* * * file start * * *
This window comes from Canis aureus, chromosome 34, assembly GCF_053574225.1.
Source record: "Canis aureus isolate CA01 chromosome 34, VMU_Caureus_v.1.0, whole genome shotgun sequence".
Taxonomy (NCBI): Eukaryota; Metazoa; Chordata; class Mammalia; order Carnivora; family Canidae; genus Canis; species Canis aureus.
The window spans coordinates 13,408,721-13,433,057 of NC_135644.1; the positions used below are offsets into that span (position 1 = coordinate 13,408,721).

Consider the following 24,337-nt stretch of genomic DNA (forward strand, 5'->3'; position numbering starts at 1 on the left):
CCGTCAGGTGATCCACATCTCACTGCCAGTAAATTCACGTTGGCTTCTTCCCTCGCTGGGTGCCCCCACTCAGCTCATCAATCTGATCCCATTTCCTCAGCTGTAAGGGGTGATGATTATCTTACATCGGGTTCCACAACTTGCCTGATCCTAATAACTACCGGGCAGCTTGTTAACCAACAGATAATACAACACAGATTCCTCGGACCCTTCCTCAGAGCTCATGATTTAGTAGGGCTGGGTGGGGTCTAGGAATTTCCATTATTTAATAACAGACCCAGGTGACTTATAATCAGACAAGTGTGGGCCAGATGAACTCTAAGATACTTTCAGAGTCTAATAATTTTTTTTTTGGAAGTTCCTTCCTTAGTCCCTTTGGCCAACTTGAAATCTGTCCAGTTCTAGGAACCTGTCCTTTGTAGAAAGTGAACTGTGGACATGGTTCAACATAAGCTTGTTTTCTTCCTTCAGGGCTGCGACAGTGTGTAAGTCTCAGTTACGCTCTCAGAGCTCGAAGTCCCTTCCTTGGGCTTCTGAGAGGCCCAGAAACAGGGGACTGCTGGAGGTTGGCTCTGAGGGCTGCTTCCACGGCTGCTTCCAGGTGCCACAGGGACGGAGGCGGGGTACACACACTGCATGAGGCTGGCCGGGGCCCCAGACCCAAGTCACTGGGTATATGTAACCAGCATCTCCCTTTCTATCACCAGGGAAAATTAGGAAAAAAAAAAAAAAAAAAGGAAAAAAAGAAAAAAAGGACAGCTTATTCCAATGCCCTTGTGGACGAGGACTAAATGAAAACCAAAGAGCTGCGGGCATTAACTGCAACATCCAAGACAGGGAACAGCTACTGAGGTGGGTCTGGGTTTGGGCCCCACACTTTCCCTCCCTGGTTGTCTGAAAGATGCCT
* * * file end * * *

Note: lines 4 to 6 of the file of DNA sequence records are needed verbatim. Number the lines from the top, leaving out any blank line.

The window spans coordinates 13,408,721-13,433,057 of NC_135644.1; the positions used below are offsets into that span (position 1 = coordinate 13,408,721).

Consider the following 24,337-nt stretch of genomic DNA (forward strand, 5'->3'; position numbering starts at 1 on the left):
CCGTCAGGTGATCCACATCTCACTGCCAGTAAATTCACGTTGGCTTCTTCCCTCGCTGGGTGCCCCCACTCAGCTCATCAATCTGATCCCATTTCCTCAGCTGTAAGGGGTGATGATTATCTTACATCGGGTTCCACAACTTGCCTGATCCTAATAACTACCGGGCAGCTTGTTAACCAACAGATAATACAACACAGATTCCTCGGACCCTTCCTCAGAGCTCATGATTTAGTAGGGCTGGGTGGGGTCTAGGAATTTCCATTATTTAATAACAGACCCAGGTGACTTATAATCAGACAAGTGTGGGCCAGATGAACTCTAAGATACTTTCAGAGTCTAATAATTTTTTTTTTGGAAGTTCCTTCCTTAGTCCCTTTGGCCAACTTGAAATCTGTCCAGTTCTAGGAACCTGTCCTTTGTAGAAAGTGAACTGTGGACATGGTTCAACATAAGCTTGTTTTCTTCCTTCAGGGCTGCGACAGTGTGTAAGTCTCAGTTACGCTCTCAGAGCTCGAAGTCCCTTCCTTGGGCTTCTGAGAGGCCCAGAAACAGGGGACTGCTGGAGGTTGGCTCTGAGGGCTGCTTCCACGGCTGCTTCCAGGTGCCACAGGGACGGAGGCGGGGTACACACACTGCATGAGGCTGGCCGGGGCCCCAGACCCAAGTCACTGGGTATATGTAACCAGCATCTCCCTTTCTATCACCAGGGAAAATTAGGAAAAAAAAAAAAAAAAAAGGAAAAAAAGAAAAAAAGGACAGCTTATTCCAATGCCCTTGTGGACGAGGACTAAATGAAAACCAAAGAGCTGCGGGCATTAACTGCAACATCCAAGACAGGGAACAGCTACTGAGGTGGGTCTGGGTTTGGGCCCCACACTTTCCCTCCCTGGTTGTCTGAAAGATGCCT